The College of Teaching is really going to start taking shape now and I am hoping that one of the things they will consider will be a sabbatical year as a way to prevent teacher burn-out.
I was a teacher for over ten years and I took a sabbatical year once in my penultimate year of teaching. The decade in which I taught was filled with probably familiar personal milestones for many teachers today. I was at the peak of juggling the demands of my professional life and the responsibilities and developments of my personal life. I completed my PGCE, taught for 4 years and then graduated from my M.ed, which had involved action research and lots of late nights reading voraciously and writing, on top of my full time teaching timetable. Shortly afterwards I was married and a year later had our first child. In Israel, where I taught, it is accepted practice that a mother returns to work after 12 weeks of statutory maternity pay. By the time I was mother of two a couple of years later, I was working full time, supplementing my salary with tutoring dyslexic students and exhausted from sleepless nights which are part and parcel of having small children. Adding together the long working hours and the cycles of lesson preparation and marking that happens out of school – you may not know this, but the weekend in Israel consists of Saturday as school runs Sunday to Friday – I was wondering how long I can sustain this intense lifestyle. My sabbatical year was a godsend.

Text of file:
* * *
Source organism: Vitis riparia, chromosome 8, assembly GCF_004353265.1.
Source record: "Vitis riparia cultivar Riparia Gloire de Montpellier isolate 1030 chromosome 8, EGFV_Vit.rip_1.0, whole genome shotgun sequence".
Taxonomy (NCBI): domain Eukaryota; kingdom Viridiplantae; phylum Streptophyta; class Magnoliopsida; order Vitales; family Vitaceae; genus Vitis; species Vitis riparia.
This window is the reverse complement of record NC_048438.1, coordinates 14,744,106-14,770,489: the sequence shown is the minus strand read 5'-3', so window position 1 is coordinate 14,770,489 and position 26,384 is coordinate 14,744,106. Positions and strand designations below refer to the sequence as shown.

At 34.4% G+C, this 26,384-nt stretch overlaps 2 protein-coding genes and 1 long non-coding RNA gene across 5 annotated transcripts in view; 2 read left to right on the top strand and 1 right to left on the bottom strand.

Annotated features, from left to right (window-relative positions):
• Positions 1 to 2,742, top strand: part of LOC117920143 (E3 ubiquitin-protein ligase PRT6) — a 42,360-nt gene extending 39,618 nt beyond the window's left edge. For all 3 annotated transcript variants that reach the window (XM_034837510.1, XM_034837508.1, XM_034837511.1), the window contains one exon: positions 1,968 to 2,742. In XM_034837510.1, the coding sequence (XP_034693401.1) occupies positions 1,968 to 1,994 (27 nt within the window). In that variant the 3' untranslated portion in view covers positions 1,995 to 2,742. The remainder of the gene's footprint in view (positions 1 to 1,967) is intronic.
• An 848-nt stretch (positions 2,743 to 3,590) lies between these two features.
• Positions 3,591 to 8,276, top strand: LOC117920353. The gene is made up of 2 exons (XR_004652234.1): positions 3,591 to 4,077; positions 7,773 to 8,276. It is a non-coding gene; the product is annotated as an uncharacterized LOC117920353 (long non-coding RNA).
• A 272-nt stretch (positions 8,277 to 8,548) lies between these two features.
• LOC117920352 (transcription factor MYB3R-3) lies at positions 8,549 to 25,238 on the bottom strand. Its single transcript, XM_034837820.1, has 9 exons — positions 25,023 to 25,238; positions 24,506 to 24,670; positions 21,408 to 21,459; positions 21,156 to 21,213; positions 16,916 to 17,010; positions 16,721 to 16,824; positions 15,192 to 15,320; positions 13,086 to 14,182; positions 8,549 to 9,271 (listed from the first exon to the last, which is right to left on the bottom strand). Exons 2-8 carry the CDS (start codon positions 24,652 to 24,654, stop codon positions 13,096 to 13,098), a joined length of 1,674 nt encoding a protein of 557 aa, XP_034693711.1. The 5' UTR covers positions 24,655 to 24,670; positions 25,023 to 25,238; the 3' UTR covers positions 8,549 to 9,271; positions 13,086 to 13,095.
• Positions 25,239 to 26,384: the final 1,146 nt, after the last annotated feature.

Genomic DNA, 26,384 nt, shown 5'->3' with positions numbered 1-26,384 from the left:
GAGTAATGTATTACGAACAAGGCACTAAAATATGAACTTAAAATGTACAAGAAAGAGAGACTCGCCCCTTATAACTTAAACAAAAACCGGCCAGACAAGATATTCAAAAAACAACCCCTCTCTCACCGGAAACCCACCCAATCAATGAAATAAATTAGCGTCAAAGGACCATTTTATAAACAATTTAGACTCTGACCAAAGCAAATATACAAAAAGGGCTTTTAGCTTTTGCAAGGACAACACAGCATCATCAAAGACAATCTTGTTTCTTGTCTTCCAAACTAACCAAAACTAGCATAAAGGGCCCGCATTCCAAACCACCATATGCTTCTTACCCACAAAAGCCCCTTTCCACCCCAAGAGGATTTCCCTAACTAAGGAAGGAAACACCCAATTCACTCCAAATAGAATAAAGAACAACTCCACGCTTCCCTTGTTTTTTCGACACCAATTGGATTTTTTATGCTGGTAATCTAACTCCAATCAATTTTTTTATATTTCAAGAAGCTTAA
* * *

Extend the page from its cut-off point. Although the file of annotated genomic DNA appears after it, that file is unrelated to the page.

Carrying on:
How does a sabbatical year work?
The sabbatical year is part of an expectation of ongoing professional development for teachers and has been going for a long time in Israel. In 1962, the government approved the sabbatical year for all teachers as a way to prevent burn out and retain teachers within the profession. It was also seen as a good idea to strengthen teachers’ professional identity by encouraging them to take time out to study, recharge and reconnect with their profession.